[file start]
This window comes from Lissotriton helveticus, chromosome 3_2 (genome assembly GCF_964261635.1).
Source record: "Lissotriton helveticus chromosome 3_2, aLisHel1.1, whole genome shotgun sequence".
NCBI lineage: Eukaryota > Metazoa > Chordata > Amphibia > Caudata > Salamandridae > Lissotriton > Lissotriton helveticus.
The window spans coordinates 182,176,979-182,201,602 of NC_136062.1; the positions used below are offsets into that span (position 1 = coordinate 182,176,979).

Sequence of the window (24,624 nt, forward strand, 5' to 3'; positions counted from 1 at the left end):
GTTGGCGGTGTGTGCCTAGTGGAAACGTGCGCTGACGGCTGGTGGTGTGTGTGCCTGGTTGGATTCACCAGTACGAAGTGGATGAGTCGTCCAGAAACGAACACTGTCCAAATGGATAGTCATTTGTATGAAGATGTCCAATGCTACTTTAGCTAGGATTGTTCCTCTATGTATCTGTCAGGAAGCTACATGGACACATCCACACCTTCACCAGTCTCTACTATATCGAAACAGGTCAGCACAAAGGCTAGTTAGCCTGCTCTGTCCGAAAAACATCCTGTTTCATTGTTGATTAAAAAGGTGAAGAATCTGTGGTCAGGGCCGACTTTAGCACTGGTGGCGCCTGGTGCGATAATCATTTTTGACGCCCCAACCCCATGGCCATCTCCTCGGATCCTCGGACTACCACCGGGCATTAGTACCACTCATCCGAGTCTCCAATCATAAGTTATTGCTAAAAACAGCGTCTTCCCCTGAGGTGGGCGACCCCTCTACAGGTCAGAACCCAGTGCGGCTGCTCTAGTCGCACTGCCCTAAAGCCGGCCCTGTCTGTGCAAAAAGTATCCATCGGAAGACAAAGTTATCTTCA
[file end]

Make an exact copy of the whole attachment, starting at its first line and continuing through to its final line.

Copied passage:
This window comes from Lissotriton helveticus, chromosome 3_2 (genome assembly GCF_964261635.1).
Source record: "Lissotriton helveticus chromosome 3_2, aLisHel1.1, whole genome shotgun sequence".
NCBI lineage: Eukaryota > Metazoa > Chordata > Amphibia > Caudata > Salamandridae > Lissotriton > Lissotriton helveticus.
The window spans coordinates 182,176,979-182,201,602 of NC_136062.1; the positions used below are offsets into that span (position 1 = coordinate 182,176,979).

Sequence of the window (24,624 nt, forward strand, 5' to 3'; positions counted from 1 at the left end):
GTTGGCGGTGTGTGCCTAGTGGAAACGTGCGCTGACGGCTGGTGGTGTGTGTGCCTGGTTGGATTCACCAGTACGAAGTGGATGAGTCGTCCAGAAACGAACACTGTCCAAATGGATAGTCATTTGTATGAAGATGTCCAATGCTACTTTAGCTAGGATTGTTCCTCTATGTATCTGTCAGGAAGCTACATGGACACATCCACACCTTCACCAGTCTCTACTATATCGAAACAGGTCAGCACAAAGGCTAGTTAGCCTGCTCTGTCCGAAAAACATCCTGTTTCATTGTTGATTAAAAAGGTGAAGAATCTGTGGTCAGGGCCGACTTTAGCACTGGTGGCGCCTGGTGCGATAATCATTTTTGACGCCCCAACCCCATGGCCATCTCCTCGGATCCTCGGACTACCACCGGGCATTAGTACCACTCATCCGAGTCTCCAATCATAAGTTATTGCTAAAAACAGCGTCTTCCCCTGAGGTGGGCGACCCCTCTACAGGTCAGAACCCAGTGCGGCTGCTCTAGTCGCACTGCCCTAAAGCCGGCCCTGTCTGTGCAAAAAGTATCCATCGGAAGACAAAGTTATCTTCA